The Centers for Disease Control and Prevention (CDC) has recently shortened its recommended isolation period for people infected with the COVID-19 virus.
It said that people who are infected can re-enter society after five days if they don’t have symptoms or if their symptoms are resolving.
The guidance adds that people should wear a mask for five days after that.
The change came about, officials said, because studies have found that a majority of transmission happens in the first five days of infection.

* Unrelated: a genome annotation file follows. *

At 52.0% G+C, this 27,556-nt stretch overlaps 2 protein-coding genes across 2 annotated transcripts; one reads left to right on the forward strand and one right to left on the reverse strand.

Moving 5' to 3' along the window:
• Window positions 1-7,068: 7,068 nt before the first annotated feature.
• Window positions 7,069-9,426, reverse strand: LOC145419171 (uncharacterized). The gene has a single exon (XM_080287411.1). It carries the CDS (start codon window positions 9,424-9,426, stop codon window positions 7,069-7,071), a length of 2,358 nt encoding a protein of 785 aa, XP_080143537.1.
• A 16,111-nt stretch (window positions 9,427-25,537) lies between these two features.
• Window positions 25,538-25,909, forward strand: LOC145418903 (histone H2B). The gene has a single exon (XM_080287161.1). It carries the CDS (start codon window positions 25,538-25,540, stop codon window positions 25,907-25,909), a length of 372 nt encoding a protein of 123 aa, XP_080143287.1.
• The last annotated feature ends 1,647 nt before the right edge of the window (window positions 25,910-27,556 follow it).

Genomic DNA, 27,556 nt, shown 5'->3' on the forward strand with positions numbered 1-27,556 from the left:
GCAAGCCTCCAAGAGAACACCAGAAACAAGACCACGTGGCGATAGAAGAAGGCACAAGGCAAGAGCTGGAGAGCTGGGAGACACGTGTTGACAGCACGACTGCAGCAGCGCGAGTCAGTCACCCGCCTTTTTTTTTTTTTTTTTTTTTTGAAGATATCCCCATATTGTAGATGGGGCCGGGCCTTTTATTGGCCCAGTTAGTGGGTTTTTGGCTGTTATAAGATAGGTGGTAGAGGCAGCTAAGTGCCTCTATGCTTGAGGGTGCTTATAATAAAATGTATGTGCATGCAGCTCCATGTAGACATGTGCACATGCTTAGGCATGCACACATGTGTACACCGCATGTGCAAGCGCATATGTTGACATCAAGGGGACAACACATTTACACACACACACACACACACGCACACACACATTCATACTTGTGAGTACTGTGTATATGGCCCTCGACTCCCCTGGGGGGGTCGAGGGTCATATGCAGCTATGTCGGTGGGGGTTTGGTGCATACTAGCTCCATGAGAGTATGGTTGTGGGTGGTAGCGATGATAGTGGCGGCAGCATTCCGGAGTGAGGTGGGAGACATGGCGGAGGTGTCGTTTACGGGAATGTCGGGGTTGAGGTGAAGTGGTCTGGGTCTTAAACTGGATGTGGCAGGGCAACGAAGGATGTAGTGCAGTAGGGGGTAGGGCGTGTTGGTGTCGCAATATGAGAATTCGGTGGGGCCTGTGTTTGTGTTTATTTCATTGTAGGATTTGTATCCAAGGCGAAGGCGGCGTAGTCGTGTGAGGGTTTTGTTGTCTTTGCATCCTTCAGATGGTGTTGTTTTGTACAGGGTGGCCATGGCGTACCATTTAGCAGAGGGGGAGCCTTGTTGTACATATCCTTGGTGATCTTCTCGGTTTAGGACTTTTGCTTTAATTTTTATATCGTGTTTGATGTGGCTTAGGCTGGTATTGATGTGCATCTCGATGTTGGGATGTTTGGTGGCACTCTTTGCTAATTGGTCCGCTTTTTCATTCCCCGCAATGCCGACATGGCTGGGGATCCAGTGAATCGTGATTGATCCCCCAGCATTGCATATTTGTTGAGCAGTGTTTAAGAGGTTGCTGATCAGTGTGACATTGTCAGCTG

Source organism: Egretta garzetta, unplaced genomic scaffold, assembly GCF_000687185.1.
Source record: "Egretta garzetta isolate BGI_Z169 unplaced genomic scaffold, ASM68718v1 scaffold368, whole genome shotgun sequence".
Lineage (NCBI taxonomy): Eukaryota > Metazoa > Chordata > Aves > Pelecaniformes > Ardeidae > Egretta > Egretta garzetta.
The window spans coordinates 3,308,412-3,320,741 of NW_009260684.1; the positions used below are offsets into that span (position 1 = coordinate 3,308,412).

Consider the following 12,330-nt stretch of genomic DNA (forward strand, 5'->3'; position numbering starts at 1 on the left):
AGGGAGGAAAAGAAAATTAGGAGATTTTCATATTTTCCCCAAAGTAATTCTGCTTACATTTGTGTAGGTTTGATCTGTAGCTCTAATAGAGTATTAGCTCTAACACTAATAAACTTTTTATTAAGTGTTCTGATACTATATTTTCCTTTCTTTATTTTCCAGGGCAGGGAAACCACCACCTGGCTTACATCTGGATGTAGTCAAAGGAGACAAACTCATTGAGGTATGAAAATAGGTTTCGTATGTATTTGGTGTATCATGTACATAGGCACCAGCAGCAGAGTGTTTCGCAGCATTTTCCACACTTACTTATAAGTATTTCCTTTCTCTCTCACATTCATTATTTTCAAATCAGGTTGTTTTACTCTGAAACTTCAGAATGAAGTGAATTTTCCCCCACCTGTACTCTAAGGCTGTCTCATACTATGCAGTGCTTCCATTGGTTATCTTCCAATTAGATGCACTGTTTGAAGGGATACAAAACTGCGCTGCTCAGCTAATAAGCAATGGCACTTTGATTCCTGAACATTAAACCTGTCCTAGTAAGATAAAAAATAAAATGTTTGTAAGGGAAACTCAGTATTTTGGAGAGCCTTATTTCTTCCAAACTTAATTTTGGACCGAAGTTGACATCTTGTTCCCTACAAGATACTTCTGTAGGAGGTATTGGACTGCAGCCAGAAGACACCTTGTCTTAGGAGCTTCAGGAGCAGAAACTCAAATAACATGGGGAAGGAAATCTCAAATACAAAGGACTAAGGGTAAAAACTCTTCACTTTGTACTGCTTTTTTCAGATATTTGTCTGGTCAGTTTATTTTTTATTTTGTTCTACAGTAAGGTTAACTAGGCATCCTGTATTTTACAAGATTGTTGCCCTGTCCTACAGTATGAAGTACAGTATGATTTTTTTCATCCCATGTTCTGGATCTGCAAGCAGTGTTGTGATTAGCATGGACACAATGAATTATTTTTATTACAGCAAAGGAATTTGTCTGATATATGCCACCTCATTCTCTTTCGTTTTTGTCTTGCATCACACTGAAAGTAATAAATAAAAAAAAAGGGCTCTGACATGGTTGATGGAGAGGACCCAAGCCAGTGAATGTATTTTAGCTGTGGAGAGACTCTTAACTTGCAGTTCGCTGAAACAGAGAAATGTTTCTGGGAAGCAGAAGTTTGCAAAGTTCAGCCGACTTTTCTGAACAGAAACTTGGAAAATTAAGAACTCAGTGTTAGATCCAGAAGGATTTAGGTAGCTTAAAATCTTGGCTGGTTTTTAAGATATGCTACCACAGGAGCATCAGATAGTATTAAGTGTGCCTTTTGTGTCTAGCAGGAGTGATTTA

It also allows companies to bring back workers in half the time.
According to a press report, Dr. Rochelle Walensky, the C.D.C. director, said that the guidance “had a lot to do with what we thought people would be able to tolerate.”
She estimated that less than a third of people who should have been isolated in the past had done so; the new rules, she said, were meant to encourage people to stay in when they were “maximally infectious.”
Readers Bureau, Contributor
Edited by Jesus Chan
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